What was your first reaction to the ban?

I thought they weren’t going to do such a thing. When it became serious, I checked different sources, talked to different people. Everyone was shocked. I woke up, and the day was gone. I looked on Facebook to see what was real; is it finalized or not? I finally understand it was real. And then we were waiting for the effects of that order by checking if anyone has been able to get into the U.S. We have hope even in the last moment and think that maybe they’ll let people with the visa in. We couldn’t imagine it.

What made you want to study in the U.S.?

When I got to the U.S., I had a position in Sweden as well. The only reason I went to the U.S. was because of my girlfriend. I actually preferred Sweden because I didn’t have problems with my visa, and I could see my family frequently. And then I go to the U.S., and this ban happens, and I can’t go back to the country.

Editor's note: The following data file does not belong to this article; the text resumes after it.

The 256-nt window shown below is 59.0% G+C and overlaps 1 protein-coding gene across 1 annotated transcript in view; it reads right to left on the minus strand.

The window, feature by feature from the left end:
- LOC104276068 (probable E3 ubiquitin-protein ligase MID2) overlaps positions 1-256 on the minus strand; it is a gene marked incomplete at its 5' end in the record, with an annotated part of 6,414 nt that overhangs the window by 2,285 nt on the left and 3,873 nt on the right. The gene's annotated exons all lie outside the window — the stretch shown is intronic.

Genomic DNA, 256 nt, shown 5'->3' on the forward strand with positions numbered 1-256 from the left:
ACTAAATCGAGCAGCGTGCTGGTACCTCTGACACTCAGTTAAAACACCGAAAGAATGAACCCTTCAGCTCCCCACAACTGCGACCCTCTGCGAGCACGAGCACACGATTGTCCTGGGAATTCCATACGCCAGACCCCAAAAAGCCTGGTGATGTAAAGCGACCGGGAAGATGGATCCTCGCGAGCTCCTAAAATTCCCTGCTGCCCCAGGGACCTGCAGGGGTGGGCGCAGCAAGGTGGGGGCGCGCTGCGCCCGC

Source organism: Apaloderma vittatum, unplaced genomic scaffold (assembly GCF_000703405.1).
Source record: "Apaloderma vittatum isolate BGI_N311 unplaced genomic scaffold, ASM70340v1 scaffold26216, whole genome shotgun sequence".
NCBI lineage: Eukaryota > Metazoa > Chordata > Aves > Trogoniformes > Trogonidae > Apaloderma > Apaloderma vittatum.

Doing your masters and Ph.D. in Iran, you’re not getting paid. You have to work and study. If I’m a Ph.D. student, I need to focus on my research.

The facilities that we get in some other universities, like American and some European universities, are much better. I need to use clusters and high-performance computing. I need the resources, a lot of what we don’t have in Iran.

How will the travel ban affect the pipeline of talent from Iran to America?

Right now there are many people who are finishing their master’s and bachelor’s in Iran. Most of them are leaving the country to go to the U.S. Now they’re trying to find alternatives, and there’s no guarantee to get in. And families cannot visit their children who are studying in the U.S. It’s just separating everyone.

Being from the Middle East, have there been instances while at university where you had to deal with racism from other students or faculty?